RD: It’s cool that you found such a rare song to begin with and get inspired by. You just mentioned how you’re going to be performing solo as part of Mystic Folkways, so when you’re not making music with Spirit Family Reunion do you prepare yourself any differently when it comes to either approach or headspace than you would for a show with the band?

NP: Oh yeah, absolutely. It’s extremely different. Over the past few years, I’ve played dozens of shows as a solo artist with me alone on stage playing a guitar and through playing those shows I’ve been kind of experimenting with how to convey my songs in a different demeanor that’s much more subdued. While on tour I opened up for one of my favorite songwriters Ian Felice, who is also playing the show on Sunday, and just getting to play with him night after night in front of an audience was a really big learning experience for me. With the band it’s about pushing a lot of air and bringing a lot of energy, a lot of rhythm, a lot of volume and a wide array of sounds in order to stir people.

Learning how to play solo is really about learning how to try to stir people from a very different direction, it’s much more internal. It’s much more about holding the fragility of the moment and the silence that can occur when it’s just you on stage in between notes and in between lines. It’s been really, really fun, extremely nerve-wracking and a really exciting, inspiring and rejuvenating experience. With this show I decided to try to recruit a few buddies to back me up and sort of continue that approach of being very gentle while maintaining a lot of space in the songs but still trying to convey the intensity and hopefully move people just as much as fast, uptempo songs are able to do.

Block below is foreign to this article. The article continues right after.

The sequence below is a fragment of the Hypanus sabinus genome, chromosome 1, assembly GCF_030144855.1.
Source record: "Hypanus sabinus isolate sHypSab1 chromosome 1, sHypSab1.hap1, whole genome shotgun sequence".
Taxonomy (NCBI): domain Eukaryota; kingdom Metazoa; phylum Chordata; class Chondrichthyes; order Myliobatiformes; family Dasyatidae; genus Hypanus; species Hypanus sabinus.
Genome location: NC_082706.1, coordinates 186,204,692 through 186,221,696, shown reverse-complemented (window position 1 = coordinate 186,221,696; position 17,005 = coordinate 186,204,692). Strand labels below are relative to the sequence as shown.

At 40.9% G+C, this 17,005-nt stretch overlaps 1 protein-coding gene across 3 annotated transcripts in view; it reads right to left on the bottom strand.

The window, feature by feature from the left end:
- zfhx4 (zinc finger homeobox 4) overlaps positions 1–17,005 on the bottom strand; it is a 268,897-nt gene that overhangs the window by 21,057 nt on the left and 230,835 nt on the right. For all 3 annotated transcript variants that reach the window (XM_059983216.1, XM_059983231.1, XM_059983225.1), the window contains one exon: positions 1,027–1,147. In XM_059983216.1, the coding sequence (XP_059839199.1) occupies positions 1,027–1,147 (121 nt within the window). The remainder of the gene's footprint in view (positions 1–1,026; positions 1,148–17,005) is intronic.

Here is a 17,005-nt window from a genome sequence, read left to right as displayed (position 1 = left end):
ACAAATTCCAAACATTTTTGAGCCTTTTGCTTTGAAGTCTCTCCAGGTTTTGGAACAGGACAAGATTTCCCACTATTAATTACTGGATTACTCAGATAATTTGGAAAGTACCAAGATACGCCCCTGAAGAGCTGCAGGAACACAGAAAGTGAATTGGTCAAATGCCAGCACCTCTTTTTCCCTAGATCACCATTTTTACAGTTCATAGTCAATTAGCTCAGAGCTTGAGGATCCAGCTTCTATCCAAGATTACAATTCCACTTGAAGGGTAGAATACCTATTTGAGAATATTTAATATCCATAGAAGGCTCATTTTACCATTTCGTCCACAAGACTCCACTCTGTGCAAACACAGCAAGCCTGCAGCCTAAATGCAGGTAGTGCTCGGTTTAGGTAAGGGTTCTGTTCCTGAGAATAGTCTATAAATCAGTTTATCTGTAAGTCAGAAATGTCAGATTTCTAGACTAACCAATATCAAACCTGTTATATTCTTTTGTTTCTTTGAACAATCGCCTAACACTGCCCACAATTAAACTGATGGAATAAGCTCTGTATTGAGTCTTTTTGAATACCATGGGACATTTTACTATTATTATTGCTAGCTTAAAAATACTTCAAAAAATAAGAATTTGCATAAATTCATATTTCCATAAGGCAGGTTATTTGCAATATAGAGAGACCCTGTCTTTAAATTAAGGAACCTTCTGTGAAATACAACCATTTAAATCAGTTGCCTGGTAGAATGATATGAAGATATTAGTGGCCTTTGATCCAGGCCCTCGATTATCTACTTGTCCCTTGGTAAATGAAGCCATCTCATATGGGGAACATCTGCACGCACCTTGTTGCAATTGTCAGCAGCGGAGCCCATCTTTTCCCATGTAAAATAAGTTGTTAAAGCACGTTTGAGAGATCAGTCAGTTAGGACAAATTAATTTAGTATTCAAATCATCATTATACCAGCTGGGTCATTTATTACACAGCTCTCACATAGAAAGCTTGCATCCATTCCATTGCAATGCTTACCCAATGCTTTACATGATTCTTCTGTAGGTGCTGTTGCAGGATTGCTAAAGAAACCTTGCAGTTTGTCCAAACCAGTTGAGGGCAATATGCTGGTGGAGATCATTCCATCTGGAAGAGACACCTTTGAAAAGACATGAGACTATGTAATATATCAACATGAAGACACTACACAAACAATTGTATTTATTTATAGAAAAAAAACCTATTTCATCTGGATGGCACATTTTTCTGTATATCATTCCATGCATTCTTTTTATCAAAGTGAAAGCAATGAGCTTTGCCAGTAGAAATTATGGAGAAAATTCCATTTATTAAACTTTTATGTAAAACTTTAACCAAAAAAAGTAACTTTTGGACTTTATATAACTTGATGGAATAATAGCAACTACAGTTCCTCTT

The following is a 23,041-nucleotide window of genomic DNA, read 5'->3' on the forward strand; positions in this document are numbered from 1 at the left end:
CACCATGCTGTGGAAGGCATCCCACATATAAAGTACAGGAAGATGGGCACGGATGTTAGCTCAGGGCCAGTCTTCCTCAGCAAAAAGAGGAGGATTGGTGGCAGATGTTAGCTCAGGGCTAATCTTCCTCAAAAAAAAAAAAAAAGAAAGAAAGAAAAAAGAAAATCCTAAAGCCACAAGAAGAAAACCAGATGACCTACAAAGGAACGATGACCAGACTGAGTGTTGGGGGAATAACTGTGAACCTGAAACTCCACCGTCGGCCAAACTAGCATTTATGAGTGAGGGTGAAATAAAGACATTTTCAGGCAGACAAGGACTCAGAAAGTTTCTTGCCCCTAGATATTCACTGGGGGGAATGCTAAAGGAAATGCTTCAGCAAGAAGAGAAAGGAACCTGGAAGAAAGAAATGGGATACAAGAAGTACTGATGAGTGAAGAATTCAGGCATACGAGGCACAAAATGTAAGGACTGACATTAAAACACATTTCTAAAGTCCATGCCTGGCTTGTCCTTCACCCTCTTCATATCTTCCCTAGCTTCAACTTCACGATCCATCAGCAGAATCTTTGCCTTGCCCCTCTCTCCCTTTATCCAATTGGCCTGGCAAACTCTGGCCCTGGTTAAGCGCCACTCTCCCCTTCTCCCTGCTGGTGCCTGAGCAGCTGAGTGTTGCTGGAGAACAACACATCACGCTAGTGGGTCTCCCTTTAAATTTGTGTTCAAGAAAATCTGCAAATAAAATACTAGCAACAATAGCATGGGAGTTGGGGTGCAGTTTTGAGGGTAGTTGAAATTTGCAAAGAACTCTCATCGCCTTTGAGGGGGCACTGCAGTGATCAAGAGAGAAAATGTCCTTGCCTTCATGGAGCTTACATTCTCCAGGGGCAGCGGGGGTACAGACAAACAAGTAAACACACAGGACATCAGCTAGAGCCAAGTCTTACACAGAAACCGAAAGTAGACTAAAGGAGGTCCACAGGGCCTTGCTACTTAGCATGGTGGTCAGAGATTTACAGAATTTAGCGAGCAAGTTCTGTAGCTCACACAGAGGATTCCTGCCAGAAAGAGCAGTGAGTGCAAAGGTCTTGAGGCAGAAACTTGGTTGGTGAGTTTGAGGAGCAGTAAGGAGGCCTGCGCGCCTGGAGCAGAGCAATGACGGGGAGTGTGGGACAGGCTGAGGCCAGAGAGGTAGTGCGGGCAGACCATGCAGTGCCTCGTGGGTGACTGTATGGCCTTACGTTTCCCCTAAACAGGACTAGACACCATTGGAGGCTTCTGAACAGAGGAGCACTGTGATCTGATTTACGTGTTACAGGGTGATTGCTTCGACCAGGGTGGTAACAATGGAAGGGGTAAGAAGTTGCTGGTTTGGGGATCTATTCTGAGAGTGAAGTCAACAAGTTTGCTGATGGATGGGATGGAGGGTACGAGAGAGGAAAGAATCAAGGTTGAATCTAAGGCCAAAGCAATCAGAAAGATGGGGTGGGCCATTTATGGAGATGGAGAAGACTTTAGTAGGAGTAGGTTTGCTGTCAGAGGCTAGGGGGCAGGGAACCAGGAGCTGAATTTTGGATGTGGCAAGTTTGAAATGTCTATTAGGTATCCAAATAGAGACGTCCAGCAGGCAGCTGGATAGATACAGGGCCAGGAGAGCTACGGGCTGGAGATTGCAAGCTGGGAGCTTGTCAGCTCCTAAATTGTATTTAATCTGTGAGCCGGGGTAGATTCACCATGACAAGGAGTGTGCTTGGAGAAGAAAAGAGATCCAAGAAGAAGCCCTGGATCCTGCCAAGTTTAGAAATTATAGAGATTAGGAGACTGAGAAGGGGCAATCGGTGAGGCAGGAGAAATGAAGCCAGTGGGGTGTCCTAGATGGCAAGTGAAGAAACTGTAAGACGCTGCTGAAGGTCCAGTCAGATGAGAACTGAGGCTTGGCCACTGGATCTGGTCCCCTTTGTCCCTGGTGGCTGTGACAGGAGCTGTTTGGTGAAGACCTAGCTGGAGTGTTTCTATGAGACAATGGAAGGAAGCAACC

RD: It sounds like it’ll be an interesting experience. Spirit Family Reunion has played in all sorts of places from living rooms and barns to music festivals including Austin City Limits and Newport Folk. With Mystic Folkways by the water at Mystic Seaport in the middle of the New England fall, the landscape should be beautiful on Sunday.

NP: I hope my hands aren’t too cold to play guitar, that’s my first thought because playing outside in the fall can be dicey depending on the weather. I know that space, I know it’s gorgeous and I know it’s going to be a special afternoon right on the water.

Like you said, the band has played in all kinds of settings and it’s one of the really dynamic parts of what we do. We can play anywhere, we can play in a subway station or on a big stage and anywhere in between. Playing solo and playing the music that I’m working with now, it can be really difficult to play really quiet songs in a loud bar so I’ve found myself being very selective in where I agree to go play.

On one hand, that presents a challenge because I don’t get the opportunity to play as much and hone the craft as much in public. Also, at the same time it makes it so much more special and exciting when I do get to play and I do get to bring this music to a setting that I think will be really conducive to the landscape I’m attempting to work within.

RD: It seems like it’s going to play to your advantage a bit. Can we expect a new full-length album or a new EP from Spirit Family Reunion to follow up “Time To Go Back Home,” or even something from this new solo project you have going on? What are you and the band’s plans going into next year?

NP: Spirit Family Reunion really has no plans. We were all excited to play a few shows this summer and also disappointed when we had to cancel them so there might be a bit of an appetite for us to find something to do somewhere down the line if the right opportunity presents itself. What I’m creatively focused on now is this material I’m working on and it’s been a big learning experience getting this ensemble ready to play on Sunday. I would love to continue going in this direction and hopefully make some kind of recording of this material really soon.